Cultivating Sonic Practice as Political Praxis: Sound Documents as Evidence
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Studies of sound are often overly determined by an emphasis on the physical, stable agents of a process, despite, or because of, sound's assumed ephemerality. The sounding body, sonic technologies, and the sonorous object all enjoy pride of place in studies of sound's mediation of the social and the political. What gets filtered out of this frame of reference, however, is the cultivation of sustained sonic practices that are sound's conditions of possibility. Whether artistic, documentary, healing, or listening-based, sonic practices and processes necessarily tune us into the work of building, developing, and cultivating that prepares the sounding body and the sound object to enter the world.

How are sonic practices built while sounding bodies fight? What sonic creative processes are suited to what political ends? This panel proposes a shift in focus from the objects of sound studies to the practices from which they arise. How can a sonic artistic practice contribute to indigenous sovereignty and black liberation?  How does the practice of audio journaling prepare one for a fight against neoliberal negligence during the AIDS crisis? We welcome proposals on any topic related to the material practices of sonic worldmaking and their relationship to struggle, critique, and resistance.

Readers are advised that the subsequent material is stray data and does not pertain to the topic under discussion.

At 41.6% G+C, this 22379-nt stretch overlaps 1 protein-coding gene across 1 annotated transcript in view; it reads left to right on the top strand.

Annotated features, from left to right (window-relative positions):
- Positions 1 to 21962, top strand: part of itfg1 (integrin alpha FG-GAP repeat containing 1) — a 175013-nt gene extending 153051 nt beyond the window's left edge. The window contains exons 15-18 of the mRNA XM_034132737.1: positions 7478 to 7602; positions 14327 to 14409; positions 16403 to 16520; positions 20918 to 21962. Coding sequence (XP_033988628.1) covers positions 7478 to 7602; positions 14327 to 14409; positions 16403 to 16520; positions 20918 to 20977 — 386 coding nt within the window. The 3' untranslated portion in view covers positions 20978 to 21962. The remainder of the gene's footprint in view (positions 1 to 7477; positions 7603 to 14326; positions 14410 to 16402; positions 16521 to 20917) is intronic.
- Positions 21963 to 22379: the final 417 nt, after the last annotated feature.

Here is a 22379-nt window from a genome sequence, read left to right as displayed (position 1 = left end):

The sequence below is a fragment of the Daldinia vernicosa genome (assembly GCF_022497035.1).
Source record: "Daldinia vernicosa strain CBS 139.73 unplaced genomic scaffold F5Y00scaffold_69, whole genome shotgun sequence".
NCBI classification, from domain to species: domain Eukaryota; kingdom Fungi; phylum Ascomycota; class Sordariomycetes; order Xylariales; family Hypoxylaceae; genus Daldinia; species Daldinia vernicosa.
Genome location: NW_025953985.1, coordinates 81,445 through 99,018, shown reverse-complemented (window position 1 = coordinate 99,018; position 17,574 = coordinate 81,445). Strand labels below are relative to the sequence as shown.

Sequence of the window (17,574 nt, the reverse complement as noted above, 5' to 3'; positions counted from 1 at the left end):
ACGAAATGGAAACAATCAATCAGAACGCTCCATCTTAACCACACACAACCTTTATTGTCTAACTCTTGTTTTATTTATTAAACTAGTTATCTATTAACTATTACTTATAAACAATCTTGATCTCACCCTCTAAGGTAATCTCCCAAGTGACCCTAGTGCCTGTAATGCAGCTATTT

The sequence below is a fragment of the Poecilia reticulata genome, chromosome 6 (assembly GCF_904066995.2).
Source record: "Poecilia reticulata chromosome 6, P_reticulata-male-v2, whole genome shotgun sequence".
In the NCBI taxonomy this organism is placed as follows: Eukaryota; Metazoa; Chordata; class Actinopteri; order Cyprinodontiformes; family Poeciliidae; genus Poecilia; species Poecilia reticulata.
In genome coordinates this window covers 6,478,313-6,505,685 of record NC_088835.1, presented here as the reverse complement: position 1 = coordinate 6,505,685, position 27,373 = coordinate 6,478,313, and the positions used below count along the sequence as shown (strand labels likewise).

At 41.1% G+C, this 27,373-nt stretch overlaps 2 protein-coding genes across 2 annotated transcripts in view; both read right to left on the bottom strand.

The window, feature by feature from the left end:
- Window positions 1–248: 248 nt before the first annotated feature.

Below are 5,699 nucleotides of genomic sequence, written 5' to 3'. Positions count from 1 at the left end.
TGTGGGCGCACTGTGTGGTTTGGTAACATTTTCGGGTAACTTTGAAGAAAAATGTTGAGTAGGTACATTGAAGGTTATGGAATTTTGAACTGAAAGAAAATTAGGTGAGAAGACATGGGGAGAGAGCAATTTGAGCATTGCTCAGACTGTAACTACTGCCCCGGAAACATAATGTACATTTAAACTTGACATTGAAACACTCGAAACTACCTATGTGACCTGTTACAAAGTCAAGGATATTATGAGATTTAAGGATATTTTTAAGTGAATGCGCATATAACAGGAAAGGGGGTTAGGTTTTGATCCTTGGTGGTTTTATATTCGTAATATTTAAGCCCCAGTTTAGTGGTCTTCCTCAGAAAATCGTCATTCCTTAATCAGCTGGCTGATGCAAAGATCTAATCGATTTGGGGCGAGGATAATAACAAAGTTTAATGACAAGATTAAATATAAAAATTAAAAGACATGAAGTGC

Current contributors: 
Derek Baron, NYU
Grace Osborne, NYU
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